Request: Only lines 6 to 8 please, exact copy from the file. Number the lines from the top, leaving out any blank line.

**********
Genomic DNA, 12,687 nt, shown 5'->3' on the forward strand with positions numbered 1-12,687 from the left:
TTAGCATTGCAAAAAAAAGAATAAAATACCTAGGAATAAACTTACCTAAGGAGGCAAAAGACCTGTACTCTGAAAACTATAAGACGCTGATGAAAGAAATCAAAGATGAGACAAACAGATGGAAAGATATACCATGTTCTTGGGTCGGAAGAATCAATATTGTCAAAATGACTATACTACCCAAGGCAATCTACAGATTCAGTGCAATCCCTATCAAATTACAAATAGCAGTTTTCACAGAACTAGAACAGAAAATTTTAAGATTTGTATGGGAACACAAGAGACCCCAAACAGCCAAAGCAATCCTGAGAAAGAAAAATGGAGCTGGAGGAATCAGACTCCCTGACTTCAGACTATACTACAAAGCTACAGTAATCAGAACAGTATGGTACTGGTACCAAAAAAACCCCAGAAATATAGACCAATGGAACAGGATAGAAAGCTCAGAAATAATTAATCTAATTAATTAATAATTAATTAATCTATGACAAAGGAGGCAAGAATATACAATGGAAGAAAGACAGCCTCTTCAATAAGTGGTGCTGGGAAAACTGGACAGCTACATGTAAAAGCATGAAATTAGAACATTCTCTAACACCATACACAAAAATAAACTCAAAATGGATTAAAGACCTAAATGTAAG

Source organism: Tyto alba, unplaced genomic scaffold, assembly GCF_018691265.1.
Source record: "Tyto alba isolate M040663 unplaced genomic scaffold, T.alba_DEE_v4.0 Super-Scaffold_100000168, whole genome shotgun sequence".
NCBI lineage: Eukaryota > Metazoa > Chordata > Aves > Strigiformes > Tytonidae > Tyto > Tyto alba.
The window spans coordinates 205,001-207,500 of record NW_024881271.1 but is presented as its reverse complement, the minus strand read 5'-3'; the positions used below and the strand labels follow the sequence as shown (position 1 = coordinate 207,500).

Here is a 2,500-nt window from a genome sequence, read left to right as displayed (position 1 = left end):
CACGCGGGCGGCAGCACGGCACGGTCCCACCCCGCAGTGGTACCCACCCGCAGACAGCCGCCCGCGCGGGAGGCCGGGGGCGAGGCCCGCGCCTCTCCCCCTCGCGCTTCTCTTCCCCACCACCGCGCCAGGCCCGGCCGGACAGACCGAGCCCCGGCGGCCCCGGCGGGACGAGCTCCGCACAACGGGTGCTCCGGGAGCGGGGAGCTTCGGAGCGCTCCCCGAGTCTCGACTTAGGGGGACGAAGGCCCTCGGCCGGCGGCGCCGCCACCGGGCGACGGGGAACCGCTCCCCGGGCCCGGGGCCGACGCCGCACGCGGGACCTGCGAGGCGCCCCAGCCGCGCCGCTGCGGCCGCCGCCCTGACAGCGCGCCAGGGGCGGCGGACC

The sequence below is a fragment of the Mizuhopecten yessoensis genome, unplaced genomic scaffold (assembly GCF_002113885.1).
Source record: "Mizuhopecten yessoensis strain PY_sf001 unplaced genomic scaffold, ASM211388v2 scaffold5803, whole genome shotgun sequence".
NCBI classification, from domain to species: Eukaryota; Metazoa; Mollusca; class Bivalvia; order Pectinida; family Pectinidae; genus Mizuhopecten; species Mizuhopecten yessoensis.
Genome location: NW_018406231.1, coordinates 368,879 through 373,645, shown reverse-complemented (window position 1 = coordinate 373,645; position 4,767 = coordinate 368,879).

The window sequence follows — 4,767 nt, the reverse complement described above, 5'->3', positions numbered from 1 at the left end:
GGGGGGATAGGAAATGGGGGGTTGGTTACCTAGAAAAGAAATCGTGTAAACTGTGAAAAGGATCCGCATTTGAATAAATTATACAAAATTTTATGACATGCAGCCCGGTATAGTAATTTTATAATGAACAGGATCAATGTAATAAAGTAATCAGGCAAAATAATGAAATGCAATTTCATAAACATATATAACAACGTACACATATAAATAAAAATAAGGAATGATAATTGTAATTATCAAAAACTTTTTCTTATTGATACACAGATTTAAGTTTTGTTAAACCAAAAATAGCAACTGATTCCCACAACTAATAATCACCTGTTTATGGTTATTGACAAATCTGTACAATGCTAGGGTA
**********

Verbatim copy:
The window spans coordinates 205,001-207,500 of record NW_024881271.1 but is presented as its reverse complement, the minus strand read 5'-3'; the positions used below and the strand labels follow the sequence as shown (position 1 = coordinate 207,500).

Here is a 2,500-nt window from a genome sequence, read left to right as displayed (position 1 = left end):
CACGCGGGCGGCAGCACGGCACGGTCCCACCCCGCAGTGGTACCCACCCGCAGACAGCCGCCCGCGCGGGAGGCCGGGGGCGAGGCCCGCGCCTCTCCCCCTCGCGCTTCTCTTCCCCACCACCGCGCCAGGCCCGGCCGGACAGACCGAGCCCCGGCGGCCCCGGCGGGACGAGCTCCGCACAACGGGTGCTCCGGGAGCGGGGAGCTTCGGAGCGCTCCCCGAGTCTCGACTTAGGGGGACGAAGGCCCTCGGCCGGCGGCGCCGCCACCGGGCGACGGGGAACCGCTCCCCGGGCCCGGGGCCGACGCCGCACGCGGGACCTGCGAGGCGCCCCAGCCGCGCCGCTGCGGCCGCCGCCCTGACAGCGCGCCAGGGGCGGCGGACC